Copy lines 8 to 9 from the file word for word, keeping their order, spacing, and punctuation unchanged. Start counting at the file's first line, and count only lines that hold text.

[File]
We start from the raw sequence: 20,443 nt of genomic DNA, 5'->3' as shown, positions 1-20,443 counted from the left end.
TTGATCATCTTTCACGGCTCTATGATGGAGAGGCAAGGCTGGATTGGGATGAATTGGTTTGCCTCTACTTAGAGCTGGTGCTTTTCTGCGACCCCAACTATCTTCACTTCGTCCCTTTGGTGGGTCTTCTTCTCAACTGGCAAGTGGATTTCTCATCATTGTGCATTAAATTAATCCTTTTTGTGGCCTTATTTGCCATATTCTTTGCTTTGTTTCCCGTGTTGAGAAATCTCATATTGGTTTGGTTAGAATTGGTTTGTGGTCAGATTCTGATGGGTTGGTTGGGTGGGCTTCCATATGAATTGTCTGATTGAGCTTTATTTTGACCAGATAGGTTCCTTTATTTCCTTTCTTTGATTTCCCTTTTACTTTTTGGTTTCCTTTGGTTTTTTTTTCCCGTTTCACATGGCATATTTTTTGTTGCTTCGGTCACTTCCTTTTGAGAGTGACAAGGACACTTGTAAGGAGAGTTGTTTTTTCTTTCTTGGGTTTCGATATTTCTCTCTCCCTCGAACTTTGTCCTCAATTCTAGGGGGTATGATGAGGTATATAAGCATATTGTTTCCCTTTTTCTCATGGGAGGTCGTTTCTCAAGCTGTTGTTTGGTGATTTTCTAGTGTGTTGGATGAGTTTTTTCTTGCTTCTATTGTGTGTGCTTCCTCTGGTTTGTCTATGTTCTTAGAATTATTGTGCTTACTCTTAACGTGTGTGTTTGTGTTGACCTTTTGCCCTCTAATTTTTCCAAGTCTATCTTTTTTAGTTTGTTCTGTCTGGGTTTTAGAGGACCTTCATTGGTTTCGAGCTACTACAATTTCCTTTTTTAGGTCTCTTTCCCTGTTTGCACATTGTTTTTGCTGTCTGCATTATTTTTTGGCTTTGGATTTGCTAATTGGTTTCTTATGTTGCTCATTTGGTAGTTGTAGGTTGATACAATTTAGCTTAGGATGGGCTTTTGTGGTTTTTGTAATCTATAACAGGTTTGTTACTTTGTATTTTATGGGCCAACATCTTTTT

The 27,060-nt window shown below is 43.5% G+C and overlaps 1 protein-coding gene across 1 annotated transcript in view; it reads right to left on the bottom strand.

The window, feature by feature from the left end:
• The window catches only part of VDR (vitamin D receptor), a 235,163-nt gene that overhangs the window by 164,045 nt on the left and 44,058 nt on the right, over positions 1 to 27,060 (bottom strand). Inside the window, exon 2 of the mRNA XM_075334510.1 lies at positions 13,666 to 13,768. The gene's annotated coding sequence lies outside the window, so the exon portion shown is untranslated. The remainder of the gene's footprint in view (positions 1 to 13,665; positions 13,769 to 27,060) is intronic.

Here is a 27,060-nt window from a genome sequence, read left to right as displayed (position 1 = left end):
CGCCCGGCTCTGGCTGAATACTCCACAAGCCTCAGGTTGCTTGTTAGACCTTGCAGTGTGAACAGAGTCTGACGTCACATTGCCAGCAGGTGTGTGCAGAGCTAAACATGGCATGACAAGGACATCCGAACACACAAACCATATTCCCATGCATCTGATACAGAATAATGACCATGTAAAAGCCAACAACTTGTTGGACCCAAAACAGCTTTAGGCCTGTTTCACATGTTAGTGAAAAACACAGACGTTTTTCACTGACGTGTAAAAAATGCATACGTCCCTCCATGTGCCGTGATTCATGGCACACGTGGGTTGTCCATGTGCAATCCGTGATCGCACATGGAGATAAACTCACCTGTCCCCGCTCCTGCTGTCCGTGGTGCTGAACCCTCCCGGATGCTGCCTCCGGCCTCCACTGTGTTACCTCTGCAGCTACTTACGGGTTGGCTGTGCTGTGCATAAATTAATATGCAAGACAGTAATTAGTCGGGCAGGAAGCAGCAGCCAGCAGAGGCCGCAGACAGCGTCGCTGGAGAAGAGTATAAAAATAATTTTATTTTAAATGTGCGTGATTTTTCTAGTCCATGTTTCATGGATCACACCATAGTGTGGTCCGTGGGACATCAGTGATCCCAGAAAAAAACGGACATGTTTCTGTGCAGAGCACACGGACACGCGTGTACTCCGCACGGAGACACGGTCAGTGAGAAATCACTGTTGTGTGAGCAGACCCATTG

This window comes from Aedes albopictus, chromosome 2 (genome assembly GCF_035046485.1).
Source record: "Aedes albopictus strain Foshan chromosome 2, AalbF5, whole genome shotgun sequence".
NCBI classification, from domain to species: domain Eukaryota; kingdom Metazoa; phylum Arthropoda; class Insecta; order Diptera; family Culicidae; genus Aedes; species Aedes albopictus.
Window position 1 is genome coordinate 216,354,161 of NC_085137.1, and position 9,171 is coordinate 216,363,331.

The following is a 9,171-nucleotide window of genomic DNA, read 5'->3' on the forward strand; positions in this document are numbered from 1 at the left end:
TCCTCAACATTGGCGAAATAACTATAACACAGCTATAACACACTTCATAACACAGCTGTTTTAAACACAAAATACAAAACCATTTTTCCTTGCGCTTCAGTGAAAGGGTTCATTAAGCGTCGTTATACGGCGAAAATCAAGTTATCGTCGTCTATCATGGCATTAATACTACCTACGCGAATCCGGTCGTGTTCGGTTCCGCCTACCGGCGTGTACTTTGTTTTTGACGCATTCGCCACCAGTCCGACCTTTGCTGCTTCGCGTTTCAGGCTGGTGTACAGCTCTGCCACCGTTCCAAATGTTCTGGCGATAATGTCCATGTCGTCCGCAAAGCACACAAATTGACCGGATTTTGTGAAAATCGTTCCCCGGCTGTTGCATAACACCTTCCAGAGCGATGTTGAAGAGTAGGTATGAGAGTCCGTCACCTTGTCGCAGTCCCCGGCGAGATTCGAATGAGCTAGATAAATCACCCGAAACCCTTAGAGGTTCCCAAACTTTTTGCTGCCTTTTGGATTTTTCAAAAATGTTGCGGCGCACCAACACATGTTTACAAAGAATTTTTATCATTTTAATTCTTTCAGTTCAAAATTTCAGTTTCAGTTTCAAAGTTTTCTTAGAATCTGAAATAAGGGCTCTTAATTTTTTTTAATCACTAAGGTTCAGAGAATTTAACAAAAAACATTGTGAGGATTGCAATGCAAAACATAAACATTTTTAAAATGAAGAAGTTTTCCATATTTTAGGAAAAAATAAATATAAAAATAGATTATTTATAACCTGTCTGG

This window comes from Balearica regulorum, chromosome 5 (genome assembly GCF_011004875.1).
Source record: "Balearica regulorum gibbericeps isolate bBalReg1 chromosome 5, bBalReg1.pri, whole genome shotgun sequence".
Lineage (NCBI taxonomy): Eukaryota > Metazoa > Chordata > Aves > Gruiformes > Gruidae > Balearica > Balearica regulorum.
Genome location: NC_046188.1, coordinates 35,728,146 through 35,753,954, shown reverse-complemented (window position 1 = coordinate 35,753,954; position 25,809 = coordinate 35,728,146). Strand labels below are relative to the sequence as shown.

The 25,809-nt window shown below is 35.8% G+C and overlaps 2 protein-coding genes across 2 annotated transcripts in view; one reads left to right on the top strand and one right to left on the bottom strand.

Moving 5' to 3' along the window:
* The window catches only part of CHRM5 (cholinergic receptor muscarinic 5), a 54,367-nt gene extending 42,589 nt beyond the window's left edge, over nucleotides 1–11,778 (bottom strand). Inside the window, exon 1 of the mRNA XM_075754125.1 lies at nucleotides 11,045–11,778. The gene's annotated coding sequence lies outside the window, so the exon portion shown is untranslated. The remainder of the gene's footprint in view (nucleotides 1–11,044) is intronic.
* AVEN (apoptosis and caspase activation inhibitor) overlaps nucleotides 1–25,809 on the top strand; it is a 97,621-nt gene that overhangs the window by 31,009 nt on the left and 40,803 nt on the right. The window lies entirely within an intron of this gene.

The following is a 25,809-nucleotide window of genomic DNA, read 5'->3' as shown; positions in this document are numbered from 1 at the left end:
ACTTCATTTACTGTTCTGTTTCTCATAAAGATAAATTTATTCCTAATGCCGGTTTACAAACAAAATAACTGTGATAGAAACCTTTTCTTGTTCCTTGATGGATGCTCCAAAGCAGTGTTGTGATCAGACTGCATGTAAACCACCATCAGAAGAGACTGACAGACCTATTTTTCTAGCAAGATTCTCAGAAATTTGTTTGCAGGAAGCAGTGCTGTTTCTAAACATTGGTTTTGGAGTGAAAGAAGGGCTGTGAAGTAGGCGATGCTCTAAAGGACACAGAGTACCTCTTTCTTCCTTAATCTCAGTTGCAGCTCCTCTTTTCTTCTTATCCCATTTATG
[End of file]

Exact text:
This window comes from Aedes albopictus, chromosome 2 (genome assembly GCF_035046485.1).
Source record: "Aedes albopictus strain Foshan chromosome 2, AalbF5, whole genome shotgun sequence".